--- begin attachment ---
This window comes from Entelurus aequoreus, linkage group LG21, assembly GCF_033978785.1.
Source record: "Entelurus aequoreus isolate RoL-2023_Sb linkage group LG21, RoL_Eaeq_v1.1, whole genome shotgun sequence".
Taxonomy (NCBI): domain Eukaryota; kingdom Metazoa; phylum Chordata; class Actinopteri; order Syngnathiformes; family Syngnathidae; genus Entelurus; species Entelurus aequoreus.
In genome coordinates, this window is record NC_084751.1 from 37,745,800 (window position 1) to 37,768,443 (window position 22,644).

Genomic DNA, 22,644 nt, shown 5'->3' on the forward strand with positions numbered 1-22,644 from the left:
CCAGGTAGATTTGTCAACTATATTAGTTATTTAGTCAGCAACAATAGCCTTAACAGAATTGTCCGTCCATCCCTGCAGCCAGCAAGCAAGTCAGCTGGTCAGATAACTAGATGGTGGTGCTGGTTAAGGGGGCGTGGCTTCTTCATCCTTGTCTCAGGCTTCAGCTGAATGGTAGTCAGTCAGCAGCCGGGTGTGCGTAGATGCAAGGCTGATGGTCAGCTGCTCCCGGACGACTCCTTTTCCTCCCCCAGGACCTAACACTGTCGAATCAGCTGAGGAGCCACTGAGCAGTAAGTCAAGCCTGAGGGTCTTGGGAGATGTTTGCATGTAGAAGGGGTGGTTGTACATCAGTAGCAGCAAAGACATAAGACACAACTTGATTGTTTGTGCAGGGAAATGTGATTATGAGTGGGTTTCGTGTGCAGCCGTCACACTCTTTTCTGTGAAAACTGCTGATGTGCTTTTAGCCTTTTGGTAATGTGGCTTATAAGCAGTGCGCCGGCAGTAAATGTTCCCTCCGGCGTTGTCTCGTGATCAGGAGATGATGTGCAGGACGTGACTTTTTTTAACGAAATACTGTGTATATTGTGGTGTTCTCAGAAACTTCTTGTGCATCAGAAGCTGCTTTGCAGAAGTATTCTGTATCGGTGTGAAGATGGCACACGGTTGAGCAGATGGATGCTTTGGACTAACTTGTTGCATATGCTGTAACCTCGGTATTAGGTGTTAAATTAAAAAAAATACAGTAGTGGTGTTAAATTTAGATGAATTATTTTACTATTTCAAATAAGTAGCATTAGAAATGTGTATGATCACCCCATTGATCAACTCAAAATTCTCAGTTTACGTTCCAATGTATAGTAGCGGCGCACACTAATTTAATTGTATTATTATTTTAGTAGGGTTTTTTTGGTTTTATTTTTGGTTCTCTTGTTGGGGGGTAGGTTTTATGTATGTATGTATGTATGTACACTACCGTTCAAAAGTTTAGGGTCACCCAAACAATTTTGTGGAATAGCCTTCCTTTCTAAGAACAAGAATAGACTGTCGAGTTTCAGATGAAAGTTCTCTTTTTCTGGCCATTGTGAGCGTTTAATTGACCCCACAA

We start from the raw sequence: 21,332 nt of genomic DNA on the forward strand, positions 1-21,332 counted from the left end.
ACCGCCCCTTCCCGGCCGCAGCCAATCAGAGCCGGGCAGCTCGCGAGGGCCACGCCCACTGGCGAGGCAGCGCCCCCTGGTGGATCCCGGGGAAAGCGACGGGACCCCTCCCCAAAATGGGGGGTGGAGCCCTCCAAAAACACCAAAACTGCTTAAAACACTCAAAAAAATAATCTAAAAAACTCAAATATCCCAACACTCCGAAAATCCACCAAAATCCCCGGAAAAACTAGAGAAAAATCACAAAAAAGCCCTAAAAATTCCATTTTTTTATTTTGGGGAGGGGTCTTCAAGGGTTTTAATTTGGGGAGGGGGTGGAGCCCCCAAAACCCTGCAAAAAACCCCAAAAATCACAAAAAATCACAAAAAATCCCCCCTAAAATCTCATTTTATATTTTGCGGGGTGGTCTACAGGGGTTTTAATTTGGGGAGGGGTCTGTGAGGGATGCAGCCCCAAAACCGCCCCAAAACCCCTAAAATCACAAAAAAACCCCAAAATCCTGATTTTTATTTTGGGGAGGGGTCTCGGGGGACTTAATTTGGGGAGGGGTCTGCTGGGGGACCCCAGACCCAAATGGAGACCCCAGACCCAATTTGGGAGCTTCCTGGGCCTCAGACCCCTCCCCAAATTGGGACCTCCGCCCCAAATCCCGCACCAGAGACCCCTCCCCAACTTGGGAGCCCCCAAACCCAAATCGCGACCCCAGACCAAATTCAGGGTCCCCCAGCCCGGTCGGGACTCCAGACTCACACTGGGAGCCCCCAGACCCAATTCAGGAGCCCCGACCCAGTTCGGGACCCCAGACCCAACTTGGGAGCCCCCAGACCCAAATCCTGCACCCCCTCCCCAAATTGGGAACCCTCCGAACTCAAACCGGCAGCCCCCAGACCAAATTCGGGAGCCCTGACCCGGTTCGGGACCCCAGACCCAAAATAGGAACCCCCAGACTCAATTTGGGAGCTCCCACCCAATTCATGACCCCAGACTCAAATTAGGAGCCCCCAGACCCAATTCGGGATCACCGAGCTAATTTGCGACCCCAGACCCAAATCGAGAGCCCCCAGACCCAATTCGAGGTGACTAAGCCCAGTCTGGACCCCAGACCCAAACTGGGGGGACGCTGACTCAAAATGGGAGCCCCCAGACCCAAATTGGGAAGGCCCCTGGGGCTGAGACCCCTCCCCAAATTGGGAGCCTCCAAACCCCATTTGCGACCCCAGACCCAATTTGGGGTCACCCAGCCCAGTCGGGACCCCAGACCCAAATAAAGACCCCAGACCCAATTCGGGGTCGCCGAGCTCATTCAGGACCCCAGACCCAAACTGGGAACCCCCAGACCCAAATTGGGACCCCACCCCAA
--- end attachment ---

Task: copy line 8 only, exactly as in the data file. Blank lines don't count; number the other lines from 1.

ACCGCCCCTTCCCGGCCGCAGCCAATCAGAGCCGGGCAGCTCGCGAGGGCCACGCCCACTGGCGAGGCAGCGCCCCCTGGTGGATCCCGGGGAAAGCGACGGGACCCCTCCCCAAAATGGGGGGTGGAGCCCTCCAAAAACACCAAAACTGCTTAAAACACTCAAAAAAATAATCTAAAAAACTCAAATATCCCAACACTCCGAAAATCCACCAAAATCCCCGGAAAAACTAGAGAAAAATCACAAAAAAGCCCTAAAAATTCCATTTTTTTATTTTGGGGAGGGGTCTTCAAGGGTTTTAATTTGGGGAGGGGGTGGAGCCCCCAAAACCCTGCAAAAAACCCCAAAAATCACAAAAAATCACAAAAAATCCCCCCTAAAATCTCATTTTATATTTTGCGGGGTGGTCTACAGGGGTTTTAATTTGGGGAGGGGTCTGTGAGGGATGCAGCCCCAAAACCGCCCCAAAACCCCTAAAATCACAAAAAAACCCCAAAATCCTGATTTTTATTTTGGGGAGGGGTCTCGGGGGACTTAATTTGGGGAGGGGTCTGCTGGGGGACCCCAGACCCAAATGGAGACCCCAGACCCAATTTGGGAGCTTCCTGGGCCTCAGACCCCTCCCCAAATTGGGACCTCCGCCCCAAATCCCGCACCAGAGACCCCTCCCCAACTTGGGAGCCCCCAAACCCAAATCGCGACCCCAGACCAAATTCAGGGTCCCCCAGCCCGGTCGGGACTCCAGACTCACACTGGGAGCCCCCAGACCCAATTCAGGAGCCCCGACCCAGTTCGGGACCCCAGACCCAACTTGGGAGCCCCCAGACCCAAATCCTGCACCCCCTCCCCAAATTGGGAACCCTCCGAACTCAAACCGGCAGCCCCCAGACCAAATTCGGGAGCCCTGACCCGGTTCGGGACCCCAGACCCAAAATAGGAACCCCCAGACTCAATTTGGGAGCTCCCACCCAATTCATGACCCCAGACTCAAATTAGGAGCCCCCAGACCCAATTCGGGATCACCGAGCTAATTTGCGACCCCAGACCCAAATCGAGAGCCCCCAGACCCAATTCGAGGTGACTAAGCCCAGTCTGGACCCCAGACCCAAACTGGGGGGACGCTGACTCAAAATGGGAGCCCCCAGACCCAAATTGGGAAGGCCCCTGGGGCTGAGACCCCTCCCCAAATTGGGAGCCTCCAAACCCCATTTGCGACCCCAGACCCAATTTGGGGTCACCCAGCCCAGTCGGGACCCCAGACCCAAATAAAGACCCCAGACCCAATTCGGGGTCGCCGAGCTCATTCAGGACCCCAGACCCAAACTGGGAACCCCCAGACCCAAATTGGGACCCCACCCCAA